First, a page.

My husband and I had our fair share of arguments throughout all of this time, but you know what? No matter what, he always showed up. When the dance team had evening performances and weekend competitions, my husband could always be found in the gym bleachers, often by himself. Every state championship the dance team earned, even if our only interaction was a quick hug after awards, he was there. At work events and charity events, I could be found running around like a lunatic while my husband calmly helped with whatever was needed to keep me sane and keep the event running smoothly. When I received my first big professional award at 23, he was there as I accepted it. When I was inducted into the Hall of Fame for dance at 26, he surprised me by traveling two hours to be there for a mere two minutes that he knew would mean the world to me. When I made the transition from coaching dance to judging dance and was pregnant with our daughter, if I was having a hard time leaving for the weekend to judge a distant contest, my husband would volunteer to travel with me – which meant leaving on a Friday evening to drive 2+ hours to wherever I was going that weekend, staying overnight in a hotel, having to find something to entertain himself for 8 hours the next day while I worked a contest, and driving the 2+ hours home on a Saturday evening. After we had our daughter and it became increasingly difficult for me to be away from both of them for contests, he showed up by suggesting that the three of us strap in for the weekend road trip. For every successful and significant moment of my adult life, my husband showed up.
You know when else he showed up? He showed up the first time I lost a grandparent and couldn’t get out of bed for a week. He showed up to pick me up from the school at 9:00pm and drive around aimlessly for HOURS while I cried after the first time the dance team took second place at the state championship finals… because I didn’t want to go home… and because we were supposed to win… and because I had let everyone down. He showed up every week during our pregnancy for breastfeeding, birthing, and childcare classes, and he showed up for every one of our newborn baby's diaper changes during our extended hospital stay while I was recovering from a complicated delivery. He showed up every single day with quick-witted humor and my favorite wine when my life was falling apart after our daughter was born and we had a falling out with our best friends and my aunt and grandfather passed, all within a few months’ time.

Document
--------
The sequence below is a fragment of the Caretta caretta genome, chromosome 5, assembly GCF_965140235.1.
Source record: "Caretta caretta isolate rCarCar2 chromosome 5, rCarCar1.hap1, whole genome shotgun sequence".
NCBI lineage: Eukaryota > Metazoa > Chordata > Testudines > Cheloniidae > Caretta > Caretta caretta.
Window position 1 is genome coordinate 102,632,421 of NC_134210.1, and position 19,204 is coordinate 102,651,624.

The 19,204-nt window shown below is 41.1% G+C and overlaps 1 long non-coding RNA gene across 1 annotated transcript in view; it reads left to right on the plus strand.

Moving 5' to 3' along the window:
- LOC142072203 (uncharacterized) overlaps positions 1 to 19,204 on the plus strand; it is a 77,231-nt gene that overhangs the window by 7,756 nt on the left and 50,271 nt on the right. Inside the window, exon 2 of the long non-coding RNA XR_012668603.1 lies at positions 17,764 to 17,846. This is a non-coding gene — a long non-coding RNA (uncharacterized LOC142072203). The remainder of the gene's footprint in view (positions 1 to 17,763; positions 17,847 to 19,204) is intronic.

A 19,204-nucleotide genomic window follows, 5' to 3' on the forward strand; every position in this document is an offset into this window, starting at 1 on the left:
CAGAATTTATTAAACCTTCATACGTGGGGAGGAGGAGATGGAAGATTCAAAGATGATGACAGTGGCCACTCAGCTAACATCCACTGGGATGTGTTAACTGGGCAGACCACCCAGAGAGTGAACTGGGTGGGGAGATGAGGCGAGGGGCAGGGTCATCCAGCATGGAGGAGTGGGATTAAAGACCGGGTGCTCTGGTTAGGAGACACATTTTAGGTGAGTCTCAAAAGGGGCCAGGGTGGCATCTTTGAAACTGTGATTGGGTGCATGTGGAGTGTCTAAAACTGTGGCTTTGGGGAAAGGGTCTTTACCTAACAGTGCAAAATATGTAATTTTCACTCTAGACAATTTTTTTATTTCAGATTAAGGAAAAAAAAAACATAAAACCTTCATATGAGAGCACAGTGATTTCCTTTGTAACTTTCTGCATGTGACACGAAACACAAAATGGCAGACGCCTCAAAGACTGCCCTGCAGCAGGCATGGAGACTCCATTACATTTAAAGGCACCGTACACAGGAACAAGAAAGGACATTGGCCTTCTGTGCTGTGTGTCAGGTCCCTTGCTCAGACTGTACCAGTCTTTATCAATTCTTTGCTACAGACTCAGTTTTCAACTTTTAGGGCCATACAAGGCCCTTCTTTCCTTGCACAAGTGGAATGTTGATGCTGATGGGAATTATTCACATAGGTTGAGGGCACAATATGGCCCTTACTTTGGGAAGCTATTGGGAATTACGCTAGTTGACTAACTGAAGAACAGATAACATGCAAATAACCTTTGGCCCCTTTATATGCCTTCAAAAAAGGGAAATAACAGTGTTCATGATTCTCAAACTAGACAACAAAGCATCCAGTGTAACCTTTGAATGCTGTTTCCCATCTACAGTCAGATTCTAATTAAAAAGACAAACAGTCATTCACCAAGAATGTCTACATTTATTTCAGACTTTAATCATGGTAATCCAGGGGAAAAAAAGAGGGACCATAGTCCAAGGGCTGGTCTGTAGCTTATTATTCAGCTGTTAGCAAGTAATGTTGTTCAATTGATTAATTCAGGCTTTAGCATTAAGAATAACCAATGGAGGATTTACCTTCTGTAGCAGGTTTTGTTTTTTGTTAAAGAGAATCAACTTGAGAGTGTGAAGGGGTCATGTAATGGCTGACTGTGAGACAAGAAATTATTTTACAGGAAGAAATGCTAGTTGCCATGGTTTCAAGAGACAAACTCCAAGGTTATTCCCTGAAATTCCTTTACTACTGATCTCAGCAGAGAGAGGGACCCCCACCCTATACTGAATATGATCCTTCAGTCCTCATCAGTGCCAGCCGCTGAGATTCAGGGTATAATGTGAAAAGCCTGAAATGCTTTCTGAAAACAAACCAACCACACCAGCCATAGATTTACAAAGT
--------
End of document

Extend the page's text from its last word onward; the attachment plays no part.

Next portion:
The point is… HE. SHOWED. UP. Always. And never because I asked or because he felt obligated. For all of the times in my life that didn’t make it on to my Facebook page, and when it seemed like everyone else was walking out, he showed up.
You may wonder why my husband would continue to show up for me time and time again throughout all the years that he was seemingly not at the top of my list of priorities. I have found myself wondering the same thing in the past, and I have worked diligently to become a better partner for him. I have learned over the years that my husband is not perfect. There is an immense amount of pressure and very little room for failure for a man who has always been as solid and self-assured as my husband. He has always put our family first and finds it difficult to take time to do things for himself. He often struggles with vulnerability for fear of letting us down if he shows any of his weaknesses or character flaws. I show up for him by sitting with him and loving him through his imperfections, and not in spite of them. I show up by encouraging him often to take time to golf, hunt, or spend time with his friends. I show up by helping him with his laundry and having dinner ready when he gets home from work so that he can make time for himself and our daughter. I show up by consistently making him a top priority. I show up for him every day through the good and the bad by being the kind of person he has always been for me.
I have been through countless seasons of life throughout my 11-year relationship with my husband and I am blessed to have learned about marriage and love from him. I may not have had a clue about life in my young adulthood, but I knew and have known who my husband was long before I said my vows at 21. I have never had to question whether or not he would show up for me through any and all circumstances for the rest of my life, and I hope that he can say the same about me today. Our relationship continues to thrive not because it’s perfect or because we don’t argue and disagree about things, but because we show up for each other. We are two imperfect people that will never stop showing up.